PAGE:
Norah decided to test the `system' - to evaluate the options available for the treatment of mental illness in North America. She set out to experience three very different treatment regimes by checking herself into first a public inner-city hospital packed with down and outs, homeless folk and people whose family and friends had given up on them, then a rather more exclusive private treatment centre in the countryside, and finally to a Buddhism-inspired `spa' packed with alternative treatment ideas. For her first admission she had to fake her illness, exaggerate and play it up in order to get in. She thought she was going in `under cover' as an interested observer, a sane person in amongst the insane. By the second and third admissions she'd gone off her normal small dose of Prozac and into a genuine depression. She wasn't faking any more, she really needed treatment.

I found most of the book very interesting although I started to glaze over towards the end once Norah actually seemed to be understanding her problem and the root causes. The problem is - and there's no nice way to say this so apologies to those who've been through it - other people's depression just isn't really very interesting. Norah knows why she's `different' though she could have saved us all a lot of trouble by confessing a lot earlier than she does, but even with several hundred pages of deep introspection, she still seems to be denying the cause and effect of things that happened in her childhood. I won't tell you more - it's quite a revelation when it comes but it's swiftly followed by not very much at all.

I like Norah, and I mostly like her writing. Sometimes when she gets a bit too excited about something she thinks she's just discovered, or goes into too much detail about her feelings, I did find it a bit of a drag. Yes, maybe I as the reader am being disrespectful to the writer and her problems but in places she's so deeply self-indulgent that I struggle to care as much as I should. Hey, at the end of the day, I paid for the book, I'm allowed to judge a little bit.

So did I learn much from `Voluntary Madness'? Yes, I suppose I did. I learned that medication is a slippery slope and that far too few people know what they're getting into. That pharmaceutical companies are making a mint out of medicating the mentally fragile and that side effects are a way to sell even more drugs in a vicious circle of cause and treatment. She concludes that it's much easier to medicate people than to get to the bottom of their bad behaviour or their psychoses.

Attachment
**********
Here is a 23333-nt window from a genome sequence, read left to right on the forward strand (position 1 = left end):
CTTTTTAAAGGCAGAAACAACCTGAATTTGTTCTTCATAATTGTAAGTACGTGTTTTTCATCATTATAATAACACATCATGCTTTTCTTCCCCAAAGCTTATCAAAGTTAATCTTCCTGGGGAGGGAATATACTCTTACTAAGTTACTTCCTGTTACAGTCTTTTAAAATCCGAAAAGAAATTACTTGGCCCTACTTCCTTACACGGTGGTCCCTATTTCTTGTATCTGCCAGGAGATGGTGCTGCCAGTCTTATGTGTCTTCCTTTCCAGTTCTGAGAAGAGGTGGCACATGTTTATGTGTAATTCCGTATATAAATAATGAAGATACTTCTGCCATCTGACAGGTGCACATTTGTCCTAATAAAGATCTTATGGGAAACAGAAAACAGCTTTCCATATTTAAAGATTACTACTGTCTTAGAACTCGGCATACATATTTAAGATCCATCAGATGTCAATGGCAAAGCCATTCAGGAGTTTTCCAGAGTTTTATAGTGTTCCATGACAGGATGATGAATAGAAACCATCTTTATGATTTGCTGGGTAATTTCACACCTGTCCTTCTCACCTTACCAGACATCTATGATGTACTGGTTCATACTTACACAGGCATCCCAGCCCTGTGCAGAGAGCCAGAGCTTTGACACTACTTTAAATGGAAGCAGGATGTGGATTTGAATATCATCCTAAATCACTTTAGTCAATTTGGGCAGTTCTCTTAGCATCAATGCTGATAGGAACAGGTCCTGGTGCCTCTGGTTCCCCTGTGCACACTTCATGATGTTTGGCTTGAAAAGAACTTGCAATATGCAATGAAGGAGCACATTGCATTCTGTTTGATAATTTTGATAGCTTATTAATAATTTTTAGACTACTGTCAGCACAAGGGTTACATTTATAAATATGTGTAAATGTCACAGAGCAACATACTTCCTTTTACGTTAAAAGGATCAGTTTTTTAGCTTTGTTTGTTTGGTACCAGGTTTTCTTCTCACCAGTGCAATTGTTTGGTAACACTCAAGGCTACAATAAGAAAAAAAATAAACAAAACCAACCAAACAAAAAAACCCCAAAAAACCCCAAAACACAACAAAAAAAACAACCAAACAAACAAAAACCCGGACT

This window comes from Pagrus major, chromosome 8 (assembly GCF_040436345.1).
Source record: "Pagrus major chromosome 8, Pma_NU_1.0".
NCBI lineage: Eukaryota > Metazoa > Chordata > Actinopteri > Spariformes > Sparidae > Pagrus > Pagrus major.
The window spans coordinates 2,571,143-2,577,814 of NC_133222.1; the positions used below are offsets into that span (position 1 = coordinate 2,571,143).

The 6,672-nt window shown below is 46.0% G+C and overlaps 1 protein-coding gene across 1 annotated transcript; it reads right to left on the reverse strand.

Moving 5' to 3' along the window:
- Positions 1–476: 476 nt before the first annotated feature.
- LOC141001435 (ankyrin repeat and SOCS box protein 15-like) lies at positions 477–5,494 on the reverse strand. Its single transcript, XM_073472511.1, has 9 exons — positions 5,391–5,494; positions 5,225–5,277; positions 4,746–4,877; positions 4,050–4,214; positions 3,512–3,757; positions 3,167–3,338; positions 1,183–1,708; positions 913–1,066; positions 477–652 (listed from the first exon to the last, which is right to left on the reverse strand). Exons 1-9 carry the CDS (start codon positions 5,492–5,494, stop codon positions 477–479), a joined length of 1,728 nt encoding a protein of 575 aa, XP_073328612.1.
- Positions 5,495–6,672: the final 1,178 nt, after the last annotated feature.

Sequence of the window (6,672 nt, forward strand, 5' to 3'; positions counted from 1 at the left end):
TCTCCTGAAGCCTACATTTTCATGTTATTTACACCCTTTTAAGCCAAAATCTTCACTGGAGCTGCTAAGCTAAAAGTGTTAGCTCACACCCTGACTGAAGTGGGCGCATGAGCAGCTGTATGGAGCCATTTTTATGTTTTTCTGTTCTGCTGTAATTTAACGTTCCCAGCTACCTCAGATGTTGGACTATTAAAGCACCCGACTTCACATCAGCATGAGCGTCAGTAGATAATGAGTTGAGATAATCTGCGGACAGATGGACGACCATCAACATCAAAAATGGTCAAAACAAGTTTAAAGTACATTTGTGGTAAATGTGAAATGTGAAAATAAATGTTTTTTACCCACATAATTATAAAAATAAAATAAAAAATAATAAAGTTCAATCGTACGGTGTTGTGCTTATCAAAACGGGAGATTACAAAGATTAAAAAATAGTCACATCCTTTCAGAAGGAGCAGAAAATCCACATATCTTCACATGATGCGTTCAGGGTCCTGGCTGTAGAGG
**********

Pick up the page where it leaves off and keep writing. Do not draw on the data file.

It's hard to say if I'd recommend this to a friend because it would depend entirely on that friend. I'm probably a bit too sane to get as much from this book as many readers will. I'm not sure I'd recommend it to people who have issues with depression or pharmaceutical dependency because - not wishing to spoil it - it doesn't have a completely happy ending. If you're slightly medicated or slightly depressed, this might help you see that the answer to your problems is unlikely to be found in a pill. But sadly it won't really give you an alternative answer either. I would be slightly concerned that some parts of this book could be `triggers' for people with similar problems. This might be a better book choice if you have loved ones who have such issues, but for a sunny optimist like me, it's quite hard to get your head around quite how self-destructive so many people can be.
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10 of 20 people found the following review helpful
1.0 out of 5 stars give it a wide berth, 12 Mar 2010
By 
T. W. Mcclurg (barnamaghery) - See all my reviews
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You would like this to be a book which is sympathetic to its subject but the title is the giveaway - " the loony bin " . The writer is glib, vacuous , banal and callous. She is scathing about the mental health system but never offers constuctive suggestions . She vents her bile on everyone - the staff are a bunch of ignorant and cynical charlatans and the inmates drooling imbeciles . She seems to be in the throes of a bad case of misanthropy . Her use of the English language is sloppy , cliched and crude. This nasty little book left a very bad taste and did not deserve to be published.
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3 of 8 people found the following review helpful
3.0 out of 5 stars enjoyable, 16 Mar 2009
By 
Jk Priestley (uk) - See all my reviews
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Readable nicely paced story of the authors experiences. Freud she isn't but some interesting insights into the plight of those she observes.
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Voluntary Madness: My Year Lost and Found in the Loony Bin
Voluntary Madness: My Year Lost and Found in the Loony Bin by Norah Vincent (Hardcover - 30 Dec 2008)